The Japanese first lady could be seen atop one of the carriages that participated in the parade.
She even uploaded photographs of the event on her Facebook page to the surprise of the participants and her followers on this popular social networking site.
"I want to help build a society where anyone can lead happy, contented lives without facing discrimination," she wrote on her page, in which she also thanked the more than 3,000 people who took part in the parade.
Her participation has found mention in some sections of the national media such as the local newspaper Asahi, while being hailed by other portals dedicated to the LGTB community such as LGTBQNation or the Gay Star News.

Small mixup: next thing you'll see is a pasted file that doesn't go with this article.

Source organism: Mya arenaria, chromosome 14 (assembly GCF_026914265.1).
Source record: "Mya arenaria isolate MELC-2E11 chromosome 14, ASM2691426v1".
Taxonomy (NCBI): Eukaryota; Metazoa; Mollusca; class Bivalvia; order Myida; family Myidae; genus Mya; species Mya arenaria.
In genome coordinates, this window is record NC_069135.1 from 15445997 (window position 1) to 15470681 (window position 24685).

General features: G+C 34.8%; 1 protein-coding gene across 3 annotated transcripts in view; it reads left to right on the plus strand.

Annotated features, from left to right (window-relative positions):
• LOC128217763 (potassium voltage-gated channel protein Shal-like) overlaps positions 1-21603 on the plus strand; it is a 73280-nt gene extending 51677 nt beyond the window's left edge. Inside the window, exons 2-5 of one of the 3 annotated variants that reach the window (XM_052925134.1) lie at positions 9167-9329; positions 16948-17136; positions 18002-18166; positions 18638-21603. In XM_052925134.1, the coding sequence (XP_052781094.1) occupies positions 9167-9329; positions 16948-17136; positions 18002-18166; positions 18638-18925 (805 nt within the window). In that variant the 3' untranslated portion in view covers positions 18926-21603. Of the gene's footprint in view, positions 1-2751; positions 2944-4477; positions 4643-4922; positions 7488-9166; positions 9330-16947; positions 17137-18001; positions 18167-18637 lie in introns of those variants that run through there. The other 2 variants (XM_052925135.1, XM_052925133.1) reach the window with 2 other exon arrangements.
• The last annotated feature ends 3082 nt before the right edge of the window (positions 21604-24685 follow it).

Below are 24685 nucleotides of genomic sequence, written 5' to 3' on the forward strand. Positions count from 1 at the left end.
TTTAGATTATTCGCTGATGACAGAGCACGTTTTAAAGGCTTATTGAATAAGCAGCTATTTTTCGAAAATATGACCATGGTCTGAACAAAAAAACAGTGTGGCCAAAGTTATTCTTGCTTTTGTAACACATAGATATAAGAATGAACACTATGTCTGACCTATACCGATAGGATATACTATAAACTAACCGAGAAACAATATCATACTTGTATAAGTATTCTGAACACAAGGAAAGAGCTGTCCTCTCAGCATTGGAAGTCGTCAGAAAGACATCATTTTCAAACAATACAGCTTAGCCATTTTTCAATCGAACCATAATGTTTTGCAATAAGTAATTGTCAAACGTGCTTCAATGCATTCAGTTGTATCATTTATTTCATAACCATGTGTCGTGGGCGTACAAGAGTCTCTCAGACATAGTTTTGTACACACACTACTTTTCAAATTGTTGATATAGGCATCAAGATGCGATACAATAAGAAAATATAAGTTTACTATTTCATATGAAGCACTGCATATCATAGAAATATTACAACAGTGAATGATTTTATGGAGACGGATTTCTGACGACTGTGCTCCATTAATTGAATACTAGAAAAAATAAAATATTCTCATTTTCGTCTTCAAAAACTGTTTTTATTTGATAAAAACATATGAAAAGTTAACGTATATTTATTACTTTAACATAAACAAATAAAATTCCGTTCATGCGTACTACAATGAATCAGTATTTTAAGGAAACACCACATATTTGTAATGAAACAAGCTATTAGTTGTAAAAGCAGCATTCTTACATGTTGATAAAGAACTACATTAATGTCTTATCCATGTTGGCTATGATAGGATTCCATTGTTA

Abe "has projected a confident image and is not afraid to express her opinion freely", even if it "may be contrary to the policies of her husband", reported the Japan Daily News website.
Although the general tone of comments on Facebook and other internet forums was positive, there were also those who criticised her for "bringing her interests into the public domain" or for participating in the parade for "electioneering" purposes.
The 51-year-old spouse of the conservative leader is known for her liberal opinions as well as for her activism in different social causes such as AIDS prevention through a commission established by the UNAIDS organisation and the medical publication The Lancet.
Japanese law does not recognise marriage between homosexuals and also does not extend any kind of social protection to same-sex couples.
A Japanese court, however, opened the possibility of transsexuals adopting children in a ruling passed at the beginning of this month.
According to a recent survey done by the Kyodo agency, 52 percent of Japanese are not in favour of legalisation of gay marriages, while 62 percent confessed to "not being comfortable" with homosexuality.